What is a plant based diet?
A plant based diet or lifestyle is a way of preparing and consuming meals that only contain Whole Foods. By eliminating toxins and dead foods (animal products, more on this below) we allow our bodies to heal naturally and thrive in an alkaline environment (more on alkaline here). Plants such as root vegetables, fruits, berries, nuts, seeds, legumes, grains, and leafy greens are all alkaline or neutral on the pH scale. Our metabolism is sometimes referred to a fire because it involves a chemical reaction within our bodies that breaks down a solid mass. Simply put our metabolism is what converts food into energy. When we are consuming high vibrational living foods we are allowing our bodies to absorb those nutrients and minerals, convert them and release them back out. Taking in the good both physically and as it absorbs into our cells affecting our spiritual and mental health as well. How to adopt a plant based lifestyle here.
How do I get protein on a Plant Based diet?
Protein on a plant based is so much easier than people make it out to be. Protein is used in the body for growth and maintenance of muscle tissue, digestion, energy production, maintaining pH balance, and acting as messengers to deliver signals around the body. Tofu, tempeh, seitan, nuts, seeds, beans, legumes, and even vegetables contain CLEAN protein. By clean protein I mean they do not cause any harm to your body. Meat on the other hand can cause heart disease, high cholesterol, blood clots, arthritis, migraines, cancer you name it. The way our meat is manufactured and the antibiotics and living standards of the animals being butchered for our consumption is like eating out of a porta-potty. Complimentary proteins are important to note as well because not all plant based protein is complete- which is where the concern comes in. Proteins contain essential and non-essential amino acids. Amino acids are the building blocks. There are 9 essential amino acids that we must obtain from food. In plant based foods some are missing one or more amino acids but another may contain the missing links. For example rice has protein but is not a complete protein because it lacks lysine. To compliment the missing link you can add beans to your diet which is high in lysine. You also do not need to consume the complimentary proteins in the same meal. As long as you are eating a variety of plant based protein you will meet your dietary requirements without even trying.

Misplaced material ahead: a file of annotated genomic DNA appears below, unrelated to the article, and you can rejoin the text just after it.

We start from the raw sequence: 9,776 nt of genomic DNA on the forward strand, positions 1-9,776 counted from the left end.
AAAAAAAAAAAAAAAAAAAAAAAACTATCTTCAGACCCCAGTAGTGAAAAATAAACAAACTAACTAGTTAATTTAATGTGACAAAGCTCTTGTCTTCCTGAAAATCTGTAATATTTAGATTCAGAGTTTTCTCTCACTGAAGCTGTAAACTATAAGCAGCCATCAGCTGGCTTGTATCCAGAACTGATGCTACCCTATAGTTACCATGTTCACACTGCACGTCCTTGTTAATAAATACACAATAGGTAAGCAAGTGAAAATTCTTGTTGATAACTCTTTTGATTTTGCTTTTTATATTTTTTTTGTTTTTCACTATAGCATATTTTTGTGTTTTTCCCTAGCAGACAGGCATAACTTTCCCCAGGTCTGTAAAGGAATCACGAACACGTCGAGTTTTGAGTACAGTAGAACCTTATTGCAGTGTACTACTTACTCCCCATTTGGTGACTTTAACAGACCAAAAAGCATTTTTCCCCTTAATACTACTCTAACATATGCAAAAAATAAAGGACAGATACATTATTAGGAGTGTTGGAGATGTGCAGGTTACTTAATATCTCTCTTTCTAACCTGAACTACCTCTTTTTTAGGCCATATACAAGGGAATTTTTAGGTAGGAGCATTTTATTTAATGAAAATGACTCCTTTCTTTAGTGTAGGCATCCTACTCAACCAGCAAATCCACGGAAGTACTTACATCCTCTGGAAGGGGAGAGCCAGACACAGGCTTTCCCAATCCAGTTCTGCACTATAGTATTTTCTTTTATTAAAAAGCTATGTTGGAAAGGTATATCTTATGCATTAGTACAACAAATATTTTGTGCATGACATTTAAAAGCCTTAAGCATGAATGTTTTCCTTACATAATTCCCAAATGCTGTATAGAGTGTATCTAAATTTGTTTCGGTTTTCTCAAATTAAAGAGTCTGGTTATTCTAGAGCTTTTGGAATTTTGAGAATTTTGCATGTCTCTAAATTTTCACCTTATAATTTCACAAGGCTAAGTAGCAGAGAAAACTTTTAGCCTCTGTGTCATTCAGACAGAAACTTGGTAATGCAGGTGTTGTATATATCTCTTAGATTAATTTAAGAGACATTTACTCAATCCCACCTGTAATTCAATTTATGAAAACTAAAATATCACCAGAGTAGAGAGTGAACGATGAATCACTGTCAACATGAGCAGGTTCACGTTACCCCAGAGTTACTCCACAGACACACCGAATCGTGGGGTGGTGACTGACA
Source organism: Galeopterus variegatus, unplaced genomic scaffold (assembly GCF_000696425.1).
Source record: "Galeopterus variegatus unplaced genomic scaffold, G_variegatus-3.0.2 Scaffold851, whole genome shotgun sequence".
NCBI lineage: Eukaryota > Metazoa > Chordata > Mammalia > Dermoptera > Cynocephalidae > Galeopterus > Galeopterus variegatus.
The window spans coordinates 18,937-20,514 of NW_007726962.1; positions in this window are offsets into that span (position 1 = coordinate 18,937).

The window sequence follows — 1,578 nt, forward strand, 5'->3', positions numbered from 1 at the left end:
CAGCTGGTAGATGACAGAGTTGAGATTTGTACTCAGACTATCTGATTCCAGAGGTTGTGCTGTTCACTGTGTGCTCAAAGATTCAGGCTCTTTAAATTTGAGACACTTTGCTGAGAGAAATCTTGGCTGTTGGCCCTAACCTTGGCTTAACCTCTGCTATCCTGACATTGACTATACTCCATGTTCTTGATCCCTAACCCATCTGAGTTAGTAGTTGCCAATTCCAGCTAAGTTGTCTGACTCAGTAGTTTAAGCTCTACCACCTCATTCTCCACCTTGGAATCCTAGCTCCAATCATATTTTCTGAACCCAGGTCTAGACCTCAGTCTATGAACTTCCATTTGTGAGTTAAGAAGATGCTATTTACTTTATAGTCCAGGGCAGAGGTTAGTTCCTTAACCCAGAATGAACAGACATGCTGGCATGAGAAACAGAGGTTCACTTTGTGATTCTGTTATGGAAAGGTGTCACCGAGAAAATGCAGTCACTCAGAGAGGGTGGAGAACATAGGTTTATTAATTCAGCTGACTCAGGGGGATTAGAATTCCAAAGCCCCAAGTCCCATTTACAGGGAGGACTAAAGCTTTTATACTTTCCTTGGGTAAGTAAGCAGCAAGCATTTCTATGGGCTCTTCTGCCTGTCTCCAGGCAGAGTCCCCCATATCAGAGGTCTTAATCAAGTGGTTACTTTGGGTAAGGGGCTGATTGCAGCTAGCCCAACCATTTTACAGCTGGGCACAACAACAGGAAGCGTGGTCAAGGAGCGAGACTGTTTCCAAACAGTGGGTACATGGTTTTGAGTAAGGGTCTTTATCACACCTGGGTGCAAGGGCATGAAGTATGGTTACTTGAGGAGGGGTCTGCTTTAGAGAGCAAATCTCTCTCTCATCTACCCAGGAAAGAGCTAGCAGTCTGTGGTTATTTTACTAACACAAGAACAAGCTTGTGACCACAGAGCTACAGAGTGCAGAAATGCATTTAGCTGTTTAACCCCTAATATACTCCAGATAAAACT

Some other examples of complimentary proteins:
Hummus and pita bread
Peanut butter sandwich on whole wheat bread
Tofu with quinoa
Tempeh with brown rice
Yogurt with almond granola
Salad with garbanzo beans and almonds
Beans and rice
What are alkaline foods?